4. Consider the unique line in P connecting (y) and (x, z). This line intersects [0] at a unique affine point whose first coordinate is 0. By definition, this point (0, a) is connected uniquely with the point (y) by [y, a]. Thus (0, a), (y) and (x, z) are collinear. Then F(x,y,a) = z.
5. Let g be the line determined by (x, y) and (z, w). If (¥ ) is on g, then g = [c] (or g = [¥ ] which is immediately ruled out since no affine points are on [¥ ]) for some c Î Â . But then all the points of g have the same first coordinate, contradicting the assumption that x<>z. So g = [a, b] and F(x,a,b) = y as well as F(z,a,b) = w.

Definition: A Planar Ternary Ring is a pair (Â ,F), where Â is the coordinatizing set of a projective plane and F is the associated ternary operation F.

The close relationship between Algebra and Geometry is well known. So it’s probably not surprising that any set Â and ternary operation F that satisfies properties 1-5 above is a Planar Ternary Ring. In other words, if F is a ternary operation defined Â x Â x Â and F satisfies 1-5, then we can describe a plane of order |Â | based on the structure of F.

Proof:

The first q2 incidences are defined by (x, y)I[m, k] iff F(x,m,k) = y.

Additionally, we define [x] by (x, y)I[x] for all x,y Î Â .

And points (m) by (m)I[m,k] for all m,k Î Â .

Finally, we define the line [¥ ] and the point (¥ ) by:

• (m)I[¥ ] for all m Î Â

(¥ )I[¥ ]

(¥ )I[k] for all k Î Â

• We prove the two critical axioms of a projective plane are satisfied.

1. Any two points determine a unique line.
2. Given two distinct arbitrary points of the form (x, y) and (z, w), there are two cases:

-z = x. Then (x, y)I[x] and (z, w)I[x] and for any m and k, F(x,m,k) = F(z,m,k). But this requires that y=w, contradicting the assumption that the two points were distinct.

-z <> x. By property 5, there exists a unique (a,b) such that F(x,a,b) = y and F(z,a,b) = w. This implies that the line [a,b] is the unique line incident to (x, y) and (z, w).

Next consider two points (x, y) and (m). Property 4 guarantees a unique element a such that F(x,m,a) = y, which in turn guarantees that [m,a] is the unique line incident to both (m) and (x,y).

The remaining cases are almost trivial. Consider the point (¥ ) and a point (x, y). Both are incident to [x] and no other line. And (¥ ), (m) and (n) are all incident to [¥ ].

3. Any two lines determine a unique point.
• If the two lines are of the form [m, k] and [n, j], the same two cases result:

-m = n. Then (m)I[m, k] and (m)I[n, j]. If (a, b)I[m, k], then F(a,m,k) = b <> F(a,m,j) by the definition of incidence and the well-formedness of F.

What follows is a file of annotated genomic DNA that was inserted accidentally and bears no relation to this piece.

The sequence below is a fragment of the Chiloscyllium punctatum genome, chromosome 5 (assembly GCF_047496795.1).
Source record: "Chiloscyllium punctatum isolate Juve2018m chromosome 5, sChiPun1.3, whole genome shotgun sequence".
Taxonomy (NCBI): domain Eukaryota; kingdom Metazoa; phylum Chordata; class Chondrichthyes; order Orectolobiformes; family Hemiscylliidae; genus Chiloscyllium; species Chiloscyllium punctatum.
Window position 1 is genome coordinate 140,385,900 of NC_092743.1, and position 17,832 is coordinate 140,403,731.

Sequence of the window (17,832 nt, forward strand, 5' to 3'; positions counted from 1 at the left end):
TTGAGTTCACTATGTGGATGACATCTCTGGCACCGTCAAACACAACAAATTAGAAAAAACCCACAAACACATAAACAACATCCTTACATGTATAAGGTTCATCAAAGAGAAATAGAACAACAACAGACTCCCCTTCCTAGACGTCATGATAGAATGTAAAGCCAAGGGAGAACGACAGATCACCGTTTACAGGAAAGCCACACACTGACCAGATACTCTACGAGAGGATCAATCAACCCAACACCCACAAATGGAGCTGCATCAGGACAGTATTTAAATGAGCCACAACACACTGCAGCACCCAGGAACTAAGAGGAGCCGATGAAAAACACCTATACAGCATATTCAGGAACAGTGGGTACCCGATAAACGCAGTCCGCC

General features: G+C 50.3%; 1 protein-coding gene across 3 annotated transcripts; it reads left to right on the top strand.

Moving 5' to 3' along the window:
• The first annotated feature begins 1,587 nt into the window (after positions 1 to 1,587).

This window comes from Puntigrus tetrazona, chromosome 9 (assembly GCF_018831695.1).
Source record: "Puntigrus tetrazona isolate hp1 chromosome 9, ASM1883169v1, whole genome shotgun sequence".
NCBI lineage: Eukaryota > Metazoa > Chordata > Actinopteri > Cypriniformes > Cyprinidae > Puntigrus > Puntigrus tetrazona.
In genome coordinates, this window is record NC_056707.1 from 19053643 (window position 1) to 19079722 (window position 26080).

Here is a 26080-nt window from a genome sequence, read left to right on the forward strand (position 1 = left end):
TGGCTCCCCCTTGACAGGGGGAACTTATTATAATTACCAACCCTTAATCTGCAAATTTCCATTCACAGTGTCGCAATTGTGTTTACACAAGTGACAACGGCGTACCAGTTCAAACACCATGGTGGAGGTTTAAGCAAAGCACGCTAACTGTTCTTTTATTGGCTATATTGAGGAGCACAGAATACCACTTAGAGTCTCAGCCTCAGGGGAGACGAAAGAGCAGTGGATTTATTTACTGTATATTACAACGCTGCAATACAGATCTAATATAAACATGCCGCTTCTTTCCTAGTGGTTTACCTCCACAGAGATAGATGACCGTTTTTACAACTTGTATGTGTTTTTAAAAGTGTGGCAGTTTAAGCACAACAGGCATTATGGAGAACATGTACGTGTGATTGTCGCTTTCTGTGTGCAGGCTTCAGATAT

-m <> n. Property 3 implies that there exists a unique a Î Â such that F(a,m,k) = F(a,n,j). Then (a,F(a,m,k)) is the unique point incident to both lines.

Two lines [m,k] and [n] are clearly both incident to (n,F(n,m,k)) and this point only.

Finally, two lines [n] and [m] are both incident to the unique point (¥ ), as are the lines [m] and [¥ ].

• #

Ternary Operations seem very unnatural. But the ternary operation of a Planar Ternary Ring has some similarities to the more familiar binary operations that we are used to.

Namely, if we define

a + b = F(a,1,b)

a * b = F(a,b,0)

It turns out that these binary operations very nearly form groups on Â and Â \{0} respectively. In fact, they turn out to form a structure called a Loop, or possibly non-associative, possibly non-abelian Group.

First, (Â ,+) is a loop with identity 0.

1. 0 + a = a + 0 = 0 by the first and second properties of a PTR.
2. Given x and z, property 4 of a PTR produces a unique a such that F(x,1,a) = z (or equiv. x + a = z).
3. Given 0, x, 1 and z, property 3 of a PTR produces a unique b such that F(b,0,z) = F(b,1,x). And by property 1 F(b,0,z) = z, so F(b,1,x) = z (and b + x = z).

Second, (Â \{0},*) is a loop with identity 1.

1. a * 1 = 1 * a = a by the second property of a PTR.
2. Given x and z, the unique line determined by (x, z) and (0, 0) intersects [¥ ] at some unique point (a). Then (x, z)I[a,0], F(x,a,0) = z and x * a = z.
3. Given x and z, the lines [0,z] and [x,0] intersect in a unique point whose second coordinate is z. This point (b, z)I[x,0] so F(b,x,0) = z and b * x = z.

Additionally, a * 0 = 0 * a = 0 for all a Î Â , as we would expect.

A Linear Planar Ternary Ring is a a Planar Ternary Ring where F(x,m,k) = (x*m) + k for all x,m,k Î Â . Clearly, the projective plane derived from the Euclidean Affine Plane is a linear PTR, and so is any finite Desargian plane.